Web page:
14 months after it announced that it would acquire Fitbit for $2.1 billion, Google announced today that it has finally finalized the deal.
“Google has completed its acquisition of Fitbit and I want to personally welcome this talented team to Google,” Google senior vice president Rick Osterloh announced. “A clear pioneer in the industry, Fitbit built a vibrant community of more than 29 million active users by creating amazing wearable devices and immersive wellness experiences.”
In a rebuke to the many antitrust investigations that delayed this acquisition, Osterloh said that acquiring Fitbit was always about the devices, and not user data. “we’ve been clear since the beginning that we will protect Fitbit users’ privacy,” he notes, adding that Google worked with global regulators on an approach that will safeguard consumers’ privacy expectations. Among them is that Google will not use Fitbit users’ health and wellness data for ads and that this data will be separated from Google ads data.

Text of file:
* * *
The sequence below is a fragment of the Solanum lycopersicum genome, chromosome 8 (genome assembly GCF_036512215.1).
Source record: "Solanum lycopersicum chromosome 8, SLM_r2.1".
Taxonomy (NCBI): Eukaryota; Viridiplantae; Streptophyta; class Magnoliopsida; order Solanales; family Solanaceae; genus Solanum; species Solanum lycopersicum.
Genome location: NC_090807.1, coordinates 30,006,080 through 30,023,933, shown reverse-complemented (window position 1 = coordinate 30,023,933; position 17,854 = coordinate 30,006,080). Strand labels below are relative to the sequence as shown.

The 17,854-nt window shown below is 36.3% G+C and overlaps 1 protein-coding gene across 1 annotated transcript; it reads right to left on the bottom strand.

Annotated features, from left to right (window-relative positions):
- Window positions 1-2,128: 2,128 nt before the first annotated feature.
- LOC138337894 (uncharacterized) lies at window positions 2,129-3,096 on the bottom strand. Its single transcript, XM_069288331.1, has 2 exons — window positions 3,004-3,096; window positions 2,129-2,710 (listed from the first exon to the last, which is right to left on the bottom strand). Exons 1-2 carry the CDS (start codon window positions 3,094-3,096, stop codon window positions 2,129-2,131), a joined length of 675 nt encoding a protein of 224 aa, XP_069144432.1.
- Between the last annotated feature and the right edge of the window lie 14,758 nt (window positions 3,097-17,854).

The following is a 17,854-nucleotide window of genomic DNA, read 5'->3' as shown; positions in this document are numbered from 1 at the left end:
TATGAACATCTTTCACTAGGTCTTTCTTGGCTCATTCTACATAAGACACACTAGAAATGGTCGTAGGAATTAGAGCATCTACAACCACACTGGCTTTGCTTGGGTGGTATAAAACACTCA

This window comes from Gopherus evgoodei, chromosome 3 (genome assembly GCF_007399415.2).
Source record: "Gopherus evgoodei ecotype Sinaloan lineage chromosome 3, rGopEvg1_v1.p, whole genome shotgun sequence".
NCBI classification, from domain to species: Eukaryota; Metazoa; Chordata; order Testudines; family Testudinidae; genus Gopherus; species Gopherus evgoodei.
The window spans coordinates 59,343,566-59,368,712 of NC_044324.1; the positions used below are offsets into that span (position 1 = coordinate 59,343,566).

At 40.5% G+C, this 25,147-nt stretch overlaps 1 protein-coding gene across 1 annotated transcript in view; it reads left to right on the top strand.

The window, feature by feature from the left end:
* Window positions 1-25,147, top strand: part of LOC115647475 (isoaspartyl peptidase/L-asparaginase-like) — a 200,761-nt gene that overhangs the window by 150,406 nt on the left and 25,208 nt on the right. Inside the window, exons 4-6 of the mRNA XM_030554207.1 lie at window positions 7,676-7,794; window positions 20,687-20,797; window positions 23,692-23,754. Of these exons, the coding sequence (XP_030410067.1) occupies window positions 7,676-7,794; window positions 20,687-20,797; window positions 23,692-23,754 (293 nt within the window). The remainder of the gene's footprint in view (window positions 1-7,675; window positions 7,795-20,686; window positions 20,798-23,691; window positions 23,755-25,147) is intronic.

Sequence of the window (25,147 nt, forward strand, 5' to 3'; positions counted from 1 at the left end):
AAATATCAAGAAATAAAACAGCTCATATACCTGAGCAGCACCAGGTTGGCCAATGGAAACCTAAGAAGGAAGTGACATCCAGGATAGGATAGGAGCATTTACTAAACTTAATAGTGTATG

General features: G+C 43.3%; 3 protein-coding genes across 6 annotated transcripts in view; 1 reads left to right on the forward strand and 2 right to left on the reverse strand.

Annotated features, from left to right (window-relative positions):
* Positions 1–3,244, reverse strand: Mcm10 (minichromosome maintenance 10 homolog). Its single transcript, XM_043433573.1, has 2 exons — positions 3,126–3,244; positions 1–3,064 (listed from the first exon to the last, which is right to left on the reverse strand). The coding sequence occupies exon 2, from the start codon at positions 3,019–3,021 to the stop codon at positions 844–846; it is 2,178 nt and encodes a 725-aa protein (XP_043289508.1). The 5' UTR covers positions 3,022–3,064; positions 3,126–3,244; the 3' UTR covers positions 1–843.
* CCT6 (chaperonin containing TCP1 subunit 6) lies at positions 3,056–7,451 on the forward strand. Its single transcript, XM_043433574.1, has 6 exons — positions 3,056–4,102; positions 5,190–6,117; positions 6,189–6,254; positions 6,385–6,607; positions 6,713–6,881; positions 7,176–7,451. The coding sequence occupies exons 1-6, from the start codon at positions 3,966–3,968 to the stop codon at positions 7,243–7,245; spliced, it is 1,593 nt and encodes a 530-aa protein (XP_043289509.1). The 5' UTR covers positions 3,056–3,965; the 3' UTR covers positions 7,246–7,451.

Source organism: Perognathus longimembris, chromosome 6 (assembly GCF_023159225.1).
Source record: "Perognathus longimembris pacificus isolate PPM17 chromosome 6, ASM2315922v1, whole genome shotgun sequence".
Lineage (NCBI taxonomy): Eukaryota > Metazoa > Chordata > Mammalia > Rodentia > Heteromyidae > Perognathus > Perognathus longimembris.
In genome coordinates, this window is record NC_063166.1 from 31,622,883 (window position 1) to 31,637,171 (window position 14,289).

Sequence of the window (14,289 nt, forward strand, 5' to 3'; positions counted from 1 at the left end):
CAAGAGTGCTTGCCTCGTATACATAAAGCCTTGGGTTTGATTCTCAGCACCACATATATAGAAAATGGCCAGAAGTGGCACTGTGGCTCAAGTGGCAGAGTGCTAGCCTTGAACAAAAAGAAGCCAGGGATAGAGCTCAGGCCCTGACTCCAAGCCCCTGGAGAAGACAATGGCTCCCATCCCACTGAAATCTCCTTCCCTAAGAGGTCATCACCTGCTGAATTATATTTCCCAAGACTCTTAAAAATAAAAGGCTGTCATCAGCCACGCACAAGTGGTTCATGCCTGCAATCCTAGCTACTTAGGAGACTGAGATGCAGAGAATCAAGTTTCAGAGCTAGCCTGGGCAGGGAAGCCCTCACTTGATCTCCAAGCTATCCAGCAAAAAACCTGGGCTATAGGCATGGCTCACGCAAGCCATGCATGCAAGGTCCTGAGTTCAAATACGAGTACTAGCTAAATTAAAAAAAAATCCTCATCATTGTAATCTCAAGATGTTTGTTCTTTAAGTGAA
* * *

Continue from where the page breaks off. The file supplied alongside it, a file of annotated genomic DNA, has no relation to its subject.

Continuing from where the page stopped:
“We’ll also maintain access to Android APIs that enable devices like fitness trackers and smartwatches to interoperate with Android smartphones, and we’ll continue to allow Fitbit users to choose to connect to third-party services so you’ll still be able to sync your favorite health and fitness apps to your Fitbit account,” he says. “These commitments will be implemented globally so that all consumers can benefit from them. We’ll also continue to work with regulators around the world so that they can be assured that we are living up to these commitments.”
In a separate letter, Fitbit CEO James Park adds that the Google acquisition will help his company “innovate faster, provide more choices, and make even better products to support your health and wellness needs.” But the core values of Fitbit, and its compatibility on the competing Apple iOS platform, will remain unchanged. “Google is an ideal partner for Fitbit who will continue to put our users first and help further our mission to make everyone in the world healthier,” he says.